We are here to encourage the development of gifted young singers and to stimulate the growth of New York City's invaluable chamber opera companies. But we will not neglect the Metropolitan Opera either. Get ready for bouquets and brickbats.

Wednesday, April 22, 2015


THE HOT BOX GIRLS (photo by Travis Chantar)

Could sex sell opera?  That was the question on our mind before attending last night's performance of L'Opera Burlesque at the intimate and glamorous venue of Duane Park. To put this to the test, we invited a gentleman friend who had never seen or heard an opera. 

A further question plagued us.  Would we, devoted operaphile, be distracted by the extra ingredient? Would nudity diminish the artistic impact?  You won't have to read to the end of the review to learn the answer.

Our friend wants to hear more opera and we enjoyed the show enormously. A woman can be talented as a singer and also skilled as an ecdysiast. We are never surprised by multi-talented people. One of our dearest friends is both ballet dancer and actress.

Had the voices been second rate we would have been rather judgmental but, truth to tell, each performer displayed superb vocal skills and lost nothing by shedding her clothes.  And what clothes!  

Thanks to splendid costuming by Angela Huff, these lovely ladies began each aria in period costume and ended in pasties and g-string. If one had closed one's eyes, one would have experienced an unamplified recital of favorite arias but one would have missed some visual delights. Not all young opera singers could pull this off but clearly these gals have multiple assets, no pun intended.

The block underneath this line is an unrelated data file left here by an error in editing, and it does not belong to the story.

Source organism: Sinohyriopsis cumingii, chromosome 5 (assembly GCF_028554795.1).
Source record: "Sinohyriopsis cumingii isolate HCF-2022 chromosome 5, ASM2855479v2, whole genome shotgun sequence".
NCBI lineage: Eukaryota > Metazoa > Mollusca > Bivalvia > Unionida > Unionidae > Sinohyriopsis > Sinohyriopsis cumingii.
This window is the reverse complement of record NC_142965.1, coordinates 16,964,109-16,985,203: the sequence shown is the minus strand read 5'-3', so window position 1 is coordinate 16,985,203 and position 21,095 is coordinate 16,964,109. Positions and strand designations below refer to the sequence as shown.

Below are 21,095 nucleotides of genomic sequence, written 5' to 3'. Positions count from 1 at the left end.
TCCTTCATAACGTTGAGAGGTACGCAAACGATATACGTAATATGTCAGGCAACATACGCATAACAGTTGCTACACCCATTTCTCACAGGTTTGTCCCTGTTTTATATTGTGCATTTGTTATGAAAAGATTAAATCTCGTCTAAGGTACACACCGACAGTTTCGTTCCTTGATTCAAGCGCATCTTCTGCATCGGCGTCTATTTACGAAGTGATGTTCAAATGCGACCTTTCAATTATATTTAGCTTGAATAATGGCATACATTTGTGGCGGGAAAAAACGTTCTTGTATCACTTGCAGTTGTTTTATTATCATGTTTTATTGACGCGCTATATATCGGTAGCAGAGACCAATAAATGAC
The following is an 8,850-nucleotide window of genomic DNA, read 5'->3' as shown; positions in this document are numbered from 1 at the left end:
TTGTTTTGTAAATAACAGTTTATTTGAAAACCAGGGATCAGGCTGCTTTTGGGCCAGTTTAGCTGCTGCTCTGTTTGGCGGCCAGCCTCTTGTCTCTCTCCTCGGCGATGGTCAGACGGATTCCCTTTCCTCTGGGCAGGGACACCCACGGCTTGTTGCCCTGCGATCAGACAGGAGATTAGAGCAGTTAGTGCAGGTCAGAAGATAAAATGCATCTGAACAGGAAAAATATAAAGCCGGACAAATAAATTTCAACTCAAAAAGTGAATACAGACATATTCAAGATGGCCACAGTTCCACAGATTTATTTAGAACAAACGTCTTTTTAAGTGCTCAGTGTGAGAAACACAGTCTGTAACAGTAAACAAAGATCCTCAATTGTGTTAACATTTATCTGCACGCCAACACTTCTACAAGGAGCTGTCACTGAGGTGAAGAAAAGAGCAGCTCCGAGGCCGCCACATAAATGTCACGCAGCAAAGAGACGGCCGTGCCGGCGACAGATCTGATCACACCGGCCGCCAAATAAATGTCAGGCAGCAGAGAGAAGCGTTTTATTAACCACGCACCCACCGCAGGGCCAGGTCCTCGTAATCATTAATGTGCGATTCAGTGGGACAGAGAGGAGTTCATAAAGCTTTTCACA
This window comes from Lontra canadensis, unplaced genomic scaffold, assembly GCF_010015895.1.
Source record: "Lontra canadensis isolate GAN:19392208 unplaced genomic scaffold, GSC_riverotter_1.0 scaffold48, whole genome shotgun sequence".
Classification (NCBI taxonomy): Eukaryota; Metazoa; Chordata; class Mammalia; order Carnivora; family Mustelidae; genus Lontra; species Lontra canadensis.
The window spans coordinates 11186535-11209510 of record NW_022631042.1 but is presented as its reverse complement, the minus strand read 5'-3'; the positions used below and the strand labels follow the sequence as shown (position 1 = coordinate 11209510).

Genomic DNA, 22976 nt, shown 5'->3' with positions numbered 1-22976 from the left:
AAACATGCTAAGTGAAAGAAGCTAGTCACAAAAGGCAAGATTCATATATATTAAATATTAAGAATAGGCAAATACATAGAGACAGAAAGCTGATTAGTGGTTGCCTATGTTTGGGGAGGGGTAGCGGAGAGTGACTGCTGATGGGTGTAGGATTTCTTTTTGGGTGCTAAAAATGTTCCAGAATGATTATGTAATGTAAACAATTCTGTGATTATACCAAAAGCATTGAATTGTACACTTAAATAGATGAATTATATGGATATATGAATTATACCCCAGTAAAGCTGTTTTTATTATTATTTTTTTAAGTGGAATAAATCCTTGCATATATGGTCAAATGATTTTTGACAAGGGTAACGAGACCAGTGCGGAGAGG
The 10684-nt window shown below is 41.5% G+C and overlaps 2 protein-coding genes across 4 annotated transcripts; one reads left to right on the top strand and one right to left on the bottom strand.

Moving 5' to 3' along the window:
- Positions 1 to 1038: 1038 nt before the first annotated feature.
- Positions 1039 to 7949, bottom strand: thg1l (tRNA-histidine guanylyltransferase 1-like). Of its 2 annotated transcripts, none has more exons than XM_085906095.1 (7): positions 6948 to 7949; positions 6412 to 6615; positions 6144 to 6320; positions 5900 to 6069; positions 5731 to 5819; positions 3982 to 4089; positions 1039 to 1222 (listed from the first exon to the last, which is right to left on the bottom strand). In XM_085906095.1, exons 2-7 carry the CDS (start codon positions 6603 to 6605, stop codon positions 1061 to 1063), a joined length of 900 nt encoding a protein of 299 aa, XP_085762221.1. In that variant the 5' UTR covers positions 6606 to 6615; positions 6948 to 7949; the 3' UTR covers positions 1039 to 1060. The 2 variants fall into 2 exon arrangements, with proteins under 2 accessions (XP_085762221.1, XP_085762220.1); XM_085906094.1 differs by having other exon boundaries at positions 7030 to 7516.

The most unforgettable performance was a fan dance performed by Trixie La Fée (Francesca Caviglia) who wielded red ostrich feathers in a gorgeously graceful manner during which mezzo-soprano Zara Zuela (Maria Elena Armijo) sang "Mon coeur s'ouvre à ta voix" from Samson et Dalila by Camille Saint-Saëns.

Ms. Caviglia showed her vocal chops most gloriously in "V'adoro pupille" from Händel's Giulio Cesare, leaving her slinky gown behind to wind up in nothing more than body jewelry.

Our favorite number by Dixie DeLight (Kacey Cardin) was "Ah! Non credea mirarti" from Vincenzo Bellini's bel canto masterpiece La Sonnambula in which our diva entered in a trancelike state, strewing rosepetals.

Sean D'Leer (Melanie Long) opened the program with the popular "Una voce poco fa" from Gioacchino Rossini's Il Barbiere di Siviglia. The elaborate wig came off along with the period costume.

The male roles were assumed by one Sir Lance-a-lot (Bradley Lassiter) who did justice to "O vin, dissipe la tristesse" from Ambroise Thomas' Hamlet, while stripping down to his skivvies.

For the grand finale, we heard the Champagne Chorus from Johann Straus II's Die Fledermaus in which the cast members circulated around the room toasting with audience members.  What fun!

Accompanying on the piano was Seth Weinstein, whose nom de scène was Count Von Bang-it-out. His versatility was impressive as he readily switched from classical mode to Broadway mode. Hostess for the evening was Cookie Cavendish (Charlotte Thun-Hoherstein).

If this description tempts you, you can learn more at www.lOperaBurlesque.com and www.HotBoxGirls.com.  We understand there are frequent performances at Duane Park and in Europe, often with a rotating cast of "hot girls" and a different selection of arias.

The concept is that of Rebecca Greenstein of Opera Moderne and we are so glad she has taken us out of our comfort zone.  The audience was young and we applaud any and all means of bringing young people to opera.  Bravissime tutte.

(c) meche kroop

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